LEWIS, After James Otto (1799-1858)
Waa-Ba-Shaw A Celebrated Sioux Chief. Painted at the Treaty of Prarie de Chien 1825 by J.O. Lewis
[Philadelphia: published by the author, 1835-36]. Lithograph, coloured by hand, printed by Lehman & Duval of Philadelphia. Sheet size: 17 11/16 x 11 inches.
A striking image from Lewis's "Aboriginal Portfolio."
Waa-Pa-Shaw, better known as Wabasha, was chief of a Kiowa tribe of the Mdewakanton Sioux. He was treated with great respect by all the Sioux. He recommended non-resistance to the whites, though he and his people were removed twice to new settlements. He was described by General Whiting in 1820 as a small man with an eyepatch, "but who walked about with the air of an ancient king." (Horan). He was the first Native signer of the Prairie de Chien Treaty, indicating his importance among the assembled chiefs. The Aboriginal Portfolio represents the first attempt to publish a collection of portraits of North American Indians preceding the works of Catlin, and McKenney and Hall. It is also one of the earliest large projects in American lithography, and one of the first large visual works to deal with subjects beyond the east coast of the United States. The Aboriginal Portfolio was originally published in Philadelphia, for the author, by lithographers George Lehman and Peter S. Duval. It was issued in parts, ten parts of eight plates each being issued; however, due to a loss of subscribers, very few of the last few parts were issued. James O. Lewis was born in Philadelphia in 1799, moved west as a teenager, and had become an engraver and painter by the time he lived in St. Louis in 1820. In 1823 he moved to Detroit, and painted the first of his Indian portraits at the request of Gov. Lewis Cass of Michigan. He accompanied Cass on four Indian treaty expeditions in the Great Lakes region in 1825-27 and painted Indians in the course of each. Virtually all of Lewis's portraits were derived from these meetings. Subsequently, many of the Lewis originals were copied by Charles Bird King, and some appeared in the King versions in the McKenney and Hall portfolio. All of the Lewis originals were destroyed in the Smithsonian fire of 1865.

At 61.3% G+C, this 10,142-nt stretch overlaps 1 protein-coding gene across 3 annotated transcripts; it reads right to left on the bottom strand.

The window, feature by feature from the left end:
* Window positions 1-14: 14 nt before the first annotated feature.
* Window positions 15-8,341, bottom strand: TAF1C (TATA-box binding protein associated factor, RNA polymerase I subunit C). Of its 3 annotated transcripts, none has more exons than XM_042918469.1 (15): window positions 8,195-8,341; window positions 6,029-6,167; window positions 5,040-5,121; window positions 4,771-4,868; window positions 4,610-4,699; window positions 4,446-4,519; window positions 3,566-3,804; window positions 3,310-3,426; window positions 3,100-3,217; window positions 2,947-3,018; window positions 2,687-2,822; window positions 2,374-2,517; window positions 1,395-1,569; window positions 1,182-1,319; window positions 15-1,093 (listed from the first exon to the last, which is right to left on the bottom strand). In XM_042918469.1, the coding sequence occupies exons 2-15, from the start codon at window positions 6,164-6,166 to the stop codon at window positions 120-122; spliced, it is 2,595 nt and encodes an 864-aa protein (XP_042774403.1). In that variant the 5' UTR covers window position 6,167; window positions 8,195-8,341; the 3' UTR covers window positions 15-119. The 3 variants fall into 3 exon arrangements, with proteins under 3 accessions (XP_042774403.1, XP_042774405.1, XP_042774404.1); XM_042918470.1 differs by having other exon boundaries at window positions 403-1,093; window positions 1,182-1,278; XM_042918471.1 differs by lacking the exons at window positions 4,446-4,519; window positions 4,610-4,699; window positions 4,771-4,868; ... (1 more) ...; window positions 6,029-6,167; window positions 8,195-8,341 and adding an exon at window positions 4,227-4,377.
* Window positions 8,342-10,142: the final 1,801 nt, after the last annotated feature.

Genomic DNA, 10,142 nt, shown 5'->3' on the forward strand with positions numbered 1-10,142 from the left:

Cf. Bennett, p.68; cf. Eberstadt 131:418; cf. Field 936; cf. Sabin 40812; cf. Howes J135; cf. Reese, Stamped With A National Character 23.